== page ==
SKU classification: A literature review and conceptual framework

Tim J. van Kampen, Renzo Akkerman, Dirk Pieter van Donk

    Research output: Contribution to journalJournal articleResearchpeer-review

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    Abstract

    Purpose: Stock Keeping Unit (SKU) classifications are widely used in the field of production and operations management. Although many theoretical and practical examples of classifications exist, there are no overviews of the current literature, and general guidelines are lacking with respect to method selection for classifying SKUs. The purpose of this paper is to systematically synthesise the earlier work in this area, and to conceptualise and discuss the factors that influence the choice of a specific SKU classification. Design/methodology/approach: This paper structurally reviews existing contributions and synthesises these into a conceptual framework for SKU classification. Findings: How SKUs are classified depends on the classification aim, the context and the method that is chosen. Three main production and operations management aims where found: inventory management, forecasting and production strategy. Within the method three decisions are identified to come to a classification: the characteristics, the classification technique and the operationalisation of the classes. Research limitations/implications: Drawing on our literature survey, we conclude with a conceptual framework describing the factors that influence SKU classification. Further research could use this framework to develop guidelines for real-life applications. Practical implications: Examples from a variety of industries and general directions are provided thatwhich managers could use to develop their own SKU classification. Originality/value: This paper aims to advance the literature on SKU classification from the level of individual examples to a conceptual level and provides directions on how to develop a SKU classification.
    Original languageEnglish
    JournalInternational Journal of Operations and Production Management
    Volume32
    Issue number7
    Pages (from-to)850-876
    ISSN0144-3577
    DOIs
    Publication statusPublished - 2012

    Keywords

    • Production strategy
    • Inventory management
    • SKU classification
    • Forecasting
    • Demand classification

    Cite this

    van Kampen, Tim J. ; Akkerman, Renzo ; van Donk, Dirk Pieter. / SKU classification: A literature review and conceptual framework. In: International Journal of Operations and Production Management. 2012 ; Vol. 32, No. 7. pp. 850-876.
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    author = "{van Kampen}, {Tim J.} and Renzo Akkerman and {van Donk}, {Dirk Pieter}",
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    SKU classification: A literature review and conceptual framework. / van Kampen, Tim J.; Akkerman, Renzo; van Donk, Dirk Pieter.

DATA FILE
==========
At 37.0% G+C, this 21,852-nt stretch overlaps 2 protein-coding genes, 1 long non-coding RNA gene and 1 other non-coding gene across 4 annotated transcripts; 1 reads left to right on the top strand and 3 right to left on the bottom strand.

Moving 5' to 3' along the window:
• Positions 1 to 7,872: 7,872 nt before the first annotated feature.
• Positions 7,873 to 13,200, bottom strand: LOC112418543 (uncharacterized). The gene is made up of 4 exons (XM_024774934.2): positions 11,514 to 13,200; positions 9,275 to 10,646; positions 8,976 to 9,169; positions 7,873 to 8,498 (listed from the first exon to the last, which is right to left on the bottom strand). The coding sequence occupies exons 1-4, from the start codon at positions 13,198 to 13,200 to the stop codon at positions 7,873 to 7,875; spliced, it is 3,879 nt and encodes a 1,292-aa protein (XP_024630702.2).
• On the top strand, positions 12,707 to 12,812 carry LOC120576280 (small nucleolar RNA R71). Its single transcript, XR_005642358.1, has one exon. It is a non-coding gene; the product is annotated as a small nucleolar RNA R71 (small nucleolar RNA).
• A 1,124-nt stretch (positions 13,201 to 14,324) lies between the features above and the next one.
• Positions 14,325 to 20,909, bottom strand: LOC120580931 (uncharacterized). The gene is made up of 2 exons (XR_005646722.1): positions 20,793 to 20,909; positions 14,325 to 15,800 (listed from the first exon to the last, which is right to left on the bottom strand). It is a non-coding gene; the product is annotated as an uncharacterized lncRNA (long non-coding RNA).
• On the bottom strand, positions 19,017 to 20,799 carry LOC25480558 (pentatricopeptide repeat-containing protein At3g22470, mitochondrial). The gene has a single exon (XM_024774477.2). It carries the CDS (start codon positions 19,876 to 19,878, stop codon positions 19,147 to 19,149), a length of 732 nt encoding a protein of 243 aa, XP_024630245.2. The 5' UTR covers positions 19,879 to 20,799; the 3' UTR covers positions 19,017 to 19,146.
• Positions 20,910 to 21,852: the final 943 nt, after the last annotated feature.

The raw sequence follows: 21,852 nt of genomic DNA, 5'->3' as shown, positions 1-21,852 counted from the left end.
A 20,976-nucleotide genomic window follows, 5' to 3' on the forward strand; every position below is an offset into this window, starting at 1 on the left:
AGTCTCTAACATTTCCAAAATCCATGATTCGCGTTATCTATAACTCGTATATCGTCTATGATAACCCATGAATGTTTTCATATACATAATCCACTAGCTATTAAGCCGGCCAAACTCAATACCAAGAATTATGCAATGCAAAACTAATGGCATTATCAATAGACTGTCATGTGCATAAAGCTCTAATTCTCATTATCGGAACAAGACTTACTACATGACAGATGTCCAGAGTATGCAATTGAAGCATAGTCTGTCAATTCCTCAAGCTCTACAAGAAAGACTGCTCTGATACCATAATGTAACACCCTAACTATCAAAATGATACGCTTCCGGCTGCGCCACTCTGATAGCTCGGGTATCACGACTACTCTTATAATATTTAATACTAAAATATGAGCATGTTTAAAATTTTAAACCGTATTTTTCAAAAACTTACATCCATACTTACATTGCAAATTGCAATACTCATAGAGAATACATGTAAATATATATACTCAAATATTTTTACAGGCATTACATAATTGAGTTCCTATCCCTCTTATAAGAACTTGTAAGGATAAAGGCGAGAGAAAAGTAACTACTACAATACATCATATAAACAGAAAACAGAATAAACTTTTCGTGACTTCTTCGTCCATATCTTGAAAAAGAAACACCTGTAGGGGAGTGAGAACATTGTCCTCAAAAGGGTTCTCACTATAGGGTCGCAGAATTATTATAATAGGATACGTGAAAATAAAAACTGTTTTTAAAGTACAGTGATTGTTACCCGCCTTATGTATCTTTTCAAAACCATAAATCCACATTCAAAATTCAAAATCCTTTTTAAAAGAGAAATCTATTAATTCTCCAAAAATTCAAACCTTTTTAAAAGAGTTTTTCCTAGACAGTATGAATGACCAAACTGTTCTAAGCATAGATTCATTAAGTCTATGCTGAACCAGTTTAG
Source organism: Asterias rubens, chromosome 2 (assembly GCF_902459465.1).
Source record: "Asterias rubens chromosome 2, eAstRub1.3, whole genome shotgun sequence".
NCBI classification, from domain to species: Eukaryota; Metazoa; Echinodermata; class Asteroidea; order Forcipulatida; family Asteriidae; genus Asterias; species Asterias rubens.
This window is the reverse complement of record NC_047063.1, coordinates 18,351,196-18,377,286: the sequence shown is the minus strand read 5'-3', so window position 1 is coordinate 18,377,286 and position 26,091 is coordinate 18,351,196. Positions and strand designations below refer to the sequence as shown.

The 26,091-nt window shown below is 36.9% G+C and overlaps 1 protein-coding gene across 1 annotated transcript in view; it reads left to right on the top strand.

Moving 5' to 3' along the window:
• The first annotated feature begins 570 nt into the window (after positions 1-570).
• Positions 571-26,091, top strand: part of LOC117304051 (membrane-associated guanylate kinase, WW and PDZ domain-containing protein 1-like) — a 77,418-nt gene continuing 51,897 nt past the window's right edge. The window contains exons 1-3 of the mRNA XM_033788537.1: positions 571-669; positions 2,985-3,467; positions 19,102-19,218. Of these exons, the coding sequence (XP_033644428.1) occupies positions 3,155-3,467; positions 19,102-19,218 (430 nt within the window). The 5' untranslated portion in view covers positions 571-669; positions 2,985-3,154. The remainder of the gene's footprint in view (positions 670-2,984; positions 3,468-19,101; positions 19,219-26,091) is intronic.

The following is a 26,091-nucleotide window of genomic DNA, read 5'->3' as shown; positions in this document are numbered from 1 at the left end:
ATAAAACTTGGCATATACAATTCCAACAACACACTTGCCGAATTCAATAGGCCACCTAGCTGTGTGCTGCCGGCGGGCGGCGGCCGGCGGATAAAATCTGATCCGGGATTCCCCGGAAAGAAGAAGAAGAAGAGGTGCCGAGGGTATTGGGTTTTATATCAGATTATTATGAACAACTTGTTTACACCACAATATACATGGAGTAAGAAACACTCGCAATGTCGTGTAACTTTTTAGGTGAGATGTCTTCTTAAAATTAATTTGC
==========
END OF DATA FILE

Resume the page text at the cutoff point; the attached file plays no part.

In: International Journal of Operations and Production Management, Vol. 32, No. 7, 2012, p. 850-876.

    Research output: Contribution to journalJournal articleResearchpeer-review

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    AU - Akkerman, Renzo

    AU - van Donk, Dirk Pieter

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    AB - Purpose: Stock Keeping Unit (SKU) classifications are widely used in the field of production and operations management. Although many theoretical and practical examples of classifications exist, there are no overviews of the current literature, and general guidelines are lacking with respect to method selection for classifying SKUs. The purpose of this paper is to systematically synthesise the earlier work in this area, and to conceptualise and discuss the factors that influence the choice of a specific SKU classification. Design/methodology/approach: This paper structurally reviews existing contributions and synthesises these into a conceptual framework for SKU classification. Findings: How SKUs are classified depends on the classification aim, the context and the method that is chosen. Three main production and operations management aims where found: inventory management, forecasting and production strategy. Within the method three decisions are identified to come to a classification: the characteristics, the classification technique and the operationalisation of the classes. Research limitations/implications: Drawing on our literature survey, we conclude with a conceptual framework describing the factors that influence SKU classification. Further research could use this framework to develop guidelines for real-life applications. Practical implications: Examples from a variety of industries and general directions are provided thatwhich managers could use to develop their own SKU classification. Originality/value: This paper aims to advance the literature on SKU classification from the level of individual examples to a conceptual level and provides directions on how to develop a SKU classification.

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